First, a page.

Part 1: the second Bonaparte (and the first)
In 1848 the continent of Europe was engulfed in the flames of revolution. Absolute monarchies, princes and dukes were overthrown in Denmark, Bavaria, Austria, Piedmont and Parma (Italy), and Wallachia (Romania). In Poland and Hungary, nations oppressed by their powerful neighbours launched insurrectionary struggles for national self-determination and for an end to serfdom. Mass uprisings in the states of the German confederation pressed for national unification and democratic freedoms. Across Europe, feudal fetters on capitalist development were shattered by direct action of the popular masses. The young revolutionaries Karl Marx and Frederick Engels were active participants in these revolutions, Marx as a proletarian propagandist, Engels as a military officer of the revolutionary forces in Germany.
In France, where the absolute monarchy had been overthrown six decades earlier in the great French Revolution, mass demonstrations brought down the bourgeois monarchy of Louis Philippe. A democratic republic, with universal suffrage, was proclaimed in February 1848. But the democratic bourgeoisie, in mobilising the masses for the republic, cast an anxious eye over its shoulder at the proletariat, which emerged in the course of the revolutionary turmoil as an independent force with its own distinct class interests. When in May the proletariat of Paris, reduced to conditions of starvation by the economic crisis, demanded that the republic enact social legislation and enshrine in law the right to work, the bourgeoisie turned on its democratic ally with a vengeance.
Marx takes up the story in his pamphlet The Eighteenth Brumaire of Louis Bonaparte.
“The demands of the Paris proletariat are utopian nonsense” [replied the bourgeois forces of the Constituent Assembly] “to which an end must be put. To this declaration of the Constituent National Assembly the Paris proletariat replied with the June insurrection, the most colossal event in the history of European civil wars. The bourgeois republic triumphed. On its side stood the aristocracy of finance, the industrial bourgeoisie, the middle class, the petty bourgeois, the army, the lumpen proletariat organized as the Mobile Guard, the intellectual lights, the clergy, and the rural population. On the side of the Paris proletariat stood none but itself. More than three thousand insurgents were butchered after the victory, and fifteen thousand were deported without trial. With this defeat the proletariat passes into the background on the revolutionary stage… [The June bloodletting] had revealed that here “bourgeois republic” signifies the unlimited despotism of one class over other classes” [Marx 18th Brumaire]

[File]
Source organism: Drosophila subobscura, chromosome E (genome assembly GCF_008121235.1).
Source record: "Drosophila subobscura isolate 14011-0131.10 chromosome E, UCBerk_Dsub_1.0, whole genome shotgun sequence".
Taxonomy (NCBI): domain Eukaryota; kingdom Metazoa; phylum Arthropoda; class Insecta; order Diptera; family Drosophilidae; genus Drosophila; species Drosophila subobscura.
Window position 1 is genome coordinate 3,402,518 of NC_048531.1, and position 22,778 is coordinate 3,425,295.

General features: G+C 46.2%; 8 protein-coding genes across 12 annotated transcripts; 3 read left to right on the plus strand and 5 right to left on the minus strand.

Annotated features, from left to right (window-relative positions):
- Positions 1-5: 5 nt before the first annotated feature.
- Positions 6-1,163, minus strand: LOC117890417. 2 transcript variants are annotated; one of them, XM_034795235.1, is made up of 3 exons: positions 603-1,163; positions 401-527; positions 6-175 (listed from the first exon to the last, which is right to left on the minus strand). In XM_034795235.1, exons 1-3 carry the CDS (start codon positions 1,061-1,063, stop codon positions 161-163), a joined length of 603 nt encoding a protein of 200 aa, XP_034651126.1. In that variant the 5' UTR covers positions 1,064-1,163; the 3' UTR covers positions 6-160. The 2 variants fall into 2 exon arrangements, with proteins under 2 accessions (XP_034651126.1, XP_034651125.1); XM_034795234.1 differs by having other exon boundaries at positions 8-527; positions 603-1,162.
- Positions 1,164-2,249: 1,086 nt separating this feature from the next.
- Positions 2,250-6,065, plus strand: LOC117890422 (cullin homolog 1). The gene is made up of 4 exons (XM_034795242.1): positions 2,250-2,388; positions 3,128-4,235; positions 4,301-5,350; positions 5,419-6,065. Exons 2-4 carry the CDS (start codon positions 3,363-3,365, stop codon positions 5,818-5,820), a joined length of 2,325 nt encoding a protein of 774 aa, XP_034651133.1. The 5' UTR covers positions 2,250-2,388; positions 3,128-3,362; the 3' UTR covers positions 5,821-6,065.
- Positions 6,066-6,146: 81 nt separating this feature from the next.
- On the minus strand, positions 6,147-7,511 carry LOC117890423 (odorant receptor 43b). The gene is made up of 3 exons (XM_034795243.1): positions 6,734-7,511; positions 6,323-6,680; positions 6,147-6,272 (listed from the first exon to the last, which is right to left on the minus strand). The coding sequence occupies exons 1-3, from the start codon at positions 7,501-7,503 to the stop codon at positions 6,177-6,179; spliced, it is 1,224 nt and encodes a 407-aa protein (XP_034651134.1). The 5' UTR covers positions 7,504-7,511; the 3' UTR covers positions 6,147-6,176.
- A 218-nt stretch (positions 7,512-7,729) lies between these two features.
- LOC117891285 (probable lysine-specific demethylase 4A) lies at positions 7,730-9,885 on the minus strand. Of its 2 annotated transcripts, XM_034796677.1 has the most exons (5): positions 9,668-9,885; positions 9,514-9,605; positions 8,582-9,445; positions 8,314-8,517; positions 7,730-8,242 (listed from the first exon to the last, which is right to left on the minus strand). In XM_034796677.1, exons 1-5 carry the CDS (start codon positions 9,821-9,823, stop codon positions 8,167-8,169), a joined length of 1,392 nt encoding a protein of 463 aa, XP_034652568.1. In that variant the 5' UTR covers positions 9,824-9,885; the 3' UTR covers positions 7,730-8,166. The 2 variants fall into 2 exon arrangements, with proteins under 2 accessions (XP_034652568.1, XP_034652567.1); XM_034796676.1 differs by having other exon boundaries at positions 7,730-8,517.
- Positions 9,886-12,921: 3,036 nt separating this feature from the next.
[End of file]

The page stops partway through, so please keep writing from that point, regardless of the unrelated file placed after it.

Thus began a counter-revolution, which culminated three years later in a coup d’état by the elected President, Louis Bonaparte, in December 1851, which overthrew the republic, dispersed the National Assembly, and ushered in the Second Empire.
Louis Bonaparte himself was a minor military officer and political adventurer, who had led two failed coups in the time of Louis Philippe. He was an outstanding mediocrity, who profited by the association with his illustrious uncle, the general Napoleon Bonaparte, without sharing any of the uncle’s abilities. A common reaction from those opposed to his coup was one of ridicule and derision (not unlike the reaction of many of those opposed to the election of Donald Trump, who like to ridicule his hair, complexion, and the size of his hands.) To his critics, it was the height of impudence for this upstart and pretender to overthrow the great French republic, and it seemed only a matter of time before he was rudely put in his place.
But it was the upstart who prevailed; in fact, his regime lasted the best part of two decades. It was Marx’s task (in The Eighteenth Brumaire of Louis Bonaparte and later writings) to lay bare the alignment of class forces and the relentless political logic which compelled the bourgeoisie, over the months following their suppression of the Paris proletariat, to dismantle, then abolish, the organs of its own political rule, and allow Bonaparte to triumph.
The Eighteenth Brumaire is not an easy pamphlet to read today: it discusses royal houses, political factions and individuals long extinct and forgotten. But the pamphlet rewards the effort. This is Marx’s first description of the anatomy of the form of government he termed ‘Bonapartism.’ It is also one of his most brilliant writings in the field of politics and the state.
Marx explains that in suppressing the Parisian proletariat, all the various bourgeois factions, monarchist and republican, united under the banner of the ‘party of order’, “against the proletarian class as the party of Anarchy, of socialism, of communism.”